Two-component epoxies are suitable for structural bonding and protective potting. For many industrial applications, the time lapse before reaching initial strength has been deemed a major disadvantage—until now. For the first time, there is a viable and instantaneous form of light fixation for two-component epoxies. This new technology promises to speed up and simplify the assembly process.

Over the past several years, dual-curing acrylic and silicone adhesives have greatly shortened adhesive bonding time in high-volume assembly applications. When exposed to high-intensity UV light, these adhesives can bond two parts within seconds before the resin achieves full strength via a secondary curing mechanism. This has enormously reduced wait times for further processing of an assembly. In addition, UV-curing adhesives have enabled more precise assembly. Parts can be carefully aligned and then bonded instantly, without the need for clamping or fixturing. This has been crucial for coping with the increasing level of miniaturization in many sectors.

Known for their strength, chemical resistance and reliable curing at room temperature, two-component epoxies were unable to keep pace with this trend because they lacked a light-fixation capability. However, there is now a dual-curing process suitable for two-component epoxies used in production environments. It combines the strengths of two-component products with the advantages of light fixation.


Simpler and Faster Production

This new hybrid chemistry is faster than any previous two-component epoxy. After just a few seconds of irradiation, the components are sufficiently secured in their joined positions and protected against slipping so that processing of the entire assembly can go ahead immediately. The strength after an irradiation time of only 5 seconds at an intensity of 1,000 milliwatts per square centimeter (mW/cm²) already amounts to 1 newton per square millimeter, a value that is often defined in the industry as initial strength.

Reliable final curing, including shadowed areas, is the same as it is for regular two-component epoxies at room temperature. Another option is to use heat to accelerate final curing. Typically, complete cross-linking takes place in 60 minutes at 80 C. Higher temperatures will shorten curing time, while lower ones will extend it.

A light-curing process at room temperature would be more attractive to assemblers because it saves them from investing in an oven, reduces energy costs, saves space on the production floor, reduces cycle times and increases throughput. Since dispensing, joining and light fixation take place in less than one minute, the next production step can begin much faster. Previously, assemblers would typically have to wait 15 to 90 minutes for the adhesive to reach green strength. The light-curing process also has a much lower carbon footprint than heat curing.

The only equipment needed to process light-curing two-component epoxies are a meter-mix dispensing system and a UV lamp. But, those costs are insignificant compared to the cost of a curing oven.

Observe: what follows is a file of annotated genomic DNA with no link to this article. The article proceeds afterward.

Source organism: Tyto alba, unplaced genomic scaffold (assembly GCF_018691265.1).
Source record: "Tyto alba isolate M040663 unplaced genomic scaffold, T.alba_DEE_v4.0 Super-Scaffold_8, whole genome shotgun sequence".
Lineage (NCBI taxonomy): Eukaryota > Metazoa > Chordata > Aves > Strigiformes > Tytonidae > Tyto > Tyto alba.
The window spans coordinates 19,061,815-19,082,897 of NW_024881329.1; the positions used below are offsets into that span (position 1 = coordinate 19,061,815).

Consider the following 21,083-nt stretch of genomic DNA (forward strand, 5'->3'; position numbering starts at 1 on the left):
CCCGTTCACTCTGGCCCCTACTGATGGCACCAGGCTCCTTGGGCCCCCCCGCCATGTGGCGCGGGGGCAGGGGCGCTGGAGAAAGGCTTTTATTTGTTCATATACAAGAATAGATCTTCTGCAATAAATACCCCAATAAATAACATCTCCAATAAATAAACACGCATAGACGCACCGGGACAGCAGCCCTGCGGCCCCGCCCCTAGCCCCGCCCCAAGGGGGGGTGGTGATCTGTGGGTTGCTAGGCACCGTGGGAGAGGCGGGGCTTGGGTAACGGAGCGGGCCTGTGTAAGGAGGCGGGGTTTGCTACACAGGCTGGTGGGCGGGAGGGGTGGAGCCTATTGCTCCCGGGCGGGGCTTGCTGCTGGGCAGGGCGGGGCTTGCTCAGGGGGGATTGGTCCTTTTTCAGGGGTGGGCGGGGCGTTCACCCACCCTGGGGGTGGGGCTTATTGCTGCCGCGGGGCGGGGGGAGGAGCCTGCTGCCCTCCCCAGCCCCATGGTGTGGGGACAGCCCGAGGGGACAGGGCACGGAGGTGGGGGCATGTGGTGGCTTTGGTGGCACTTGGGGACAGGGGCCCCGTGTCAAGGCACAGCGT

Two-component UV-cure epoxies are also easier to store and transport. Unlike one-component heat-curing epoxies, two-component UV-cure epoxies can be transported at room temperature and can commonly be stored for 12 months. Once the containers have been opened, they have a shelf-life of several weeks. As a result, assemblers can purchase the adhesive in larger and more economical containers.


Mechanical Properties

Light-fixable two-component epoxies provide very good mechanical properties, including good bond strength. This strength is achieved thanks to the strong cross-linking capacity of epoxies. The tensile shear strength of the first product available, DELO-Duopox DB8989, on aluminum is 28 megapascals (MPa) and compression shear strength on liquid crystal polymer, known to be difficult to bond, is 13 MPa.

The adhesives maintain their strength even when exposed to high heat and high humidity. For example, in aging simulations specified in the automotive sector, the adhesives maintained their strength despite being exposed to a temperature of 85 C and a relative humidity of 85 percent for 500 hours. They even maintained their strength despite being exposed to a temperature of 150 C for 500 hours. This high level of temperature resistance equates to a service temperature range of up to 180 C.

Another advantage of these new adhesives is that full curing takes place even in shadowed areas that are not irradiated. Testing has shown that the Young’s modulus of DELO-Duopox DB8989 is comparable in the areas exposed to light and areas shaded from light, even after challenging aging simulations. In other words, the mechanical properties of the cured adhesive are identical in both shaded and unshaded areas. As a result, engineers can be confident that the adhesive will remain viable even if subsequent design changes lead to different part geometries.


Application Prospects

This new hybrid chemistry is suitable for structural bonding and encapsulation. With a Young’s modulus ranging from less than100 MPa to 4,500 MPa, and elongation at tear ranging from 3 to 100 percent, the first products offer versatile application options. Examples are the bonding of rare-earth magnets in electric motors or the protective encapsulation of sensors.

Thanks to low outgassing and shrinkage, the product is also suitable for optoelectronic applications, such as the cameras used in automatic driving assistance systems. For the future, engineers can look forward to the development of many more two-component products with light fixation.

Light Fixation Revolutionizes Two-Part Epoxies